Author Topic: Resistor color codes  (Read 2567 times)

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Offline miraculon

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Resistor color codes
« on: August 19, 2014, 04:32:25 PM »
I just received a small bench power supply from MPJA (Marlin P Jones) and inside the box was a nice resistor (resister) color code card. Since the color codes seem to be a problem area on building of RED kits, I thought that I would post the information below.

Not sure how to get one other than ordering something, but there was an article explaining the resistor codes and how to read them. I plan on keeping my card at my bench for future reference. I suppose you could print it out and laminate it and get the same result, more or less.



https://www.mpja.com/how-to-read-resisters.asp

Greg H.


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Offline corwyyn

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Re: Resistor color codes
« Reply #1 on: August 20, 2014, 04:07:57 AM »
Nice!  I may just do what you suggested :-D That's the main reason I'm doing my 3D model for images - to make it that much easier for folks to see which components go where, especially the resistors, ceramic capacitors and inductors.
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Offline Einar

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Re: Resistor color codes
« Reply #2 on: August 20, 2014, 04:14:40 AM »
The problem is usually not the colors. Those color Charts are easy to find.

It seems the problems are deciding what colors the bands actually are. I find that a problem in some cases even after handling resistors for >40 years. 1,2,3 and 7 are not always that easy to tell apart. Obviously the producers do not use the same pail of Paint. Some are easy to read, others are not.

The other problem you may face is that the % band is not very well separated from the others. It was easy way back when most were 5% (gold). But now they are 1% and you have a bit more trouble to decide from what direction to read them. Usually Reading from the wrong end will indicate a value not in the E24 series and then you try from the other end. ;-)

For anyone stuffing resistors a VOM is well Worth its price. You don't need a NIST calibrated instrument. The cheap ones will do fine. If in any doubt, measure the resistor.


Offline DanS

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Re: Resistor color codes
« Reply #3 on: August 20, 2014, 06:33:09 AM »
I just received a small bench power supply from MPJA (Marlin P Jones) and inside the box was a nice resistor (resister) color code card. Since the color codes seem to be a problem area on building of RED kits, I thought that I would post the information below.

Not sure how to get one other than ordering something, but there was an article explaining the resistor codes and how to read them. I plan on keeping my card at my bench for future reference. I suppose you could print it out and laminate it and get the same result, more or less.



https://www.mpja.com/how-to-read-resisters.asp

Greg H.

Another chart that helps (me anyway) is the capacitor numbering chart. I have no problem reading caps stamped with values like .2uf etc. but when they put numbers like 254 on it only then I have to look at a chart. The old school I grew up with taught us the resistor color code (bad boys rape our young girls ..) and capacitor values were printed on them or color coded at least.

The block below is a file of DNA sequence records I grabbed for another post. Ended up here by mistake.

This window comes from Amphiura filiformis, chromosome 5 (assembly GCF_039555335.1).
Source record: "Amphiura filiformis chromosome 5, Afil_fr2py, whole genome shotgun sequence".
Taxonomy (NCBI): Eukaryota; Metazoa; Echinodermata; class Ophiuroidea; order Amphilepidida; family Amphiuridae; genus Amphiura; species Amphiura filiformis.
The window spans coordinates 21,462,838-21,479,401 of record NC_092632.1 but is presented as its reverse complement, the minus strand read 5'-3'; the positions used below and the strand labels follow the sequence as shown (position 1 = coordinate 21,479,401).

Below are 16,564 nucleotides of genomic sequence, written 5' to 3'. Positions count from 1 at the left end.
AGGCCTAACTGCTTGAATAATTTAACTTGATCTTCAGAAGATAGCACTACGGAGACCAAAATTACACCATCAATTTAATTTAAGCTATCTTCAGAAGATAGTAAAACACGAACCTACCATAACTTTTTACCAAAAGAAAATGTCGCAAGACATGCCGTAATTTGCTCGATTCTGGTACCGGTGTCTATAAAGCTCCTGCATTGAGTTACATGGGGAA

« Last Edit: August 20, 2014, 06:38:47 AM by DanS »

Offline wxtech

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Re: Resistor color codes
« Reply #4 on: August 20, 2014, 07:36:36 AM »
The capacitor numbers are easy to interpret.  The right most digit is the number of zeros to add to the first two significant digits.
The 254 would then be written as 250000.  (25 & 4 zeros)  This is the value in picofarad, pf.  Now put the decimal point 6 places to the left for microfarad.  This gives the value of .25 uf.

103 would translate to .01 uf  This value numbering system is also used on high quality resistors with printed numbers.  1004 on a resistor is 1 meg. 1000 = 100 Ohms

On component values, R is the radix point, the decimal point.  1R5 = 1.5

50 years of reading electronic color codes, and the resistance numbers appear instantly.  My poor eye sight makes reading the tiny numbers difficult.  I take several resistors with numbers to the Ophthalmogist to show the tiny numbers that he/she needs to help me read.
« Last Edit: August 20, 2014, 08:11:46 AM by wxtech »
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Offline JonathanW

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Re: Resistor color codes
« Reply #5 on: August 20, 2014, 08:20:37 AM »
The problem is usually not the colors. Those color Charts are easy to find.

It seems the problems are deciding what colors the bands actually are. I find that a problem in some cases even after handling resistors for >40 years. 1,2,3 and 7 are not always that easy to tell apart. Obviously the producers do not use the same pail of Paint. Some are easy to read, others are not.

The other problem you may face is that the % band is not very well separated from the others. It was easy way back when most were 5% (gold). But now they are 1% and you have a bit more trouble to decide from what direction to read them. Usually Reading from the wrong end will indicate a value not in the E24 series and then you try from the other end. ;-)

For anyone stuffing resistors a VOM is well Worth its price. You don't need a NIST calibrated instrument. The cheap ones will do fine. If in any doubt, measure the resistor.

I agree with this.  I test every resistor (and now capacitor and inductor, with an LCR meter) before using it.  I know the color codes by heart, but testing takes the guesswork out of things (as well as very human mistakes).

That said, the chart is nice :)

 

anything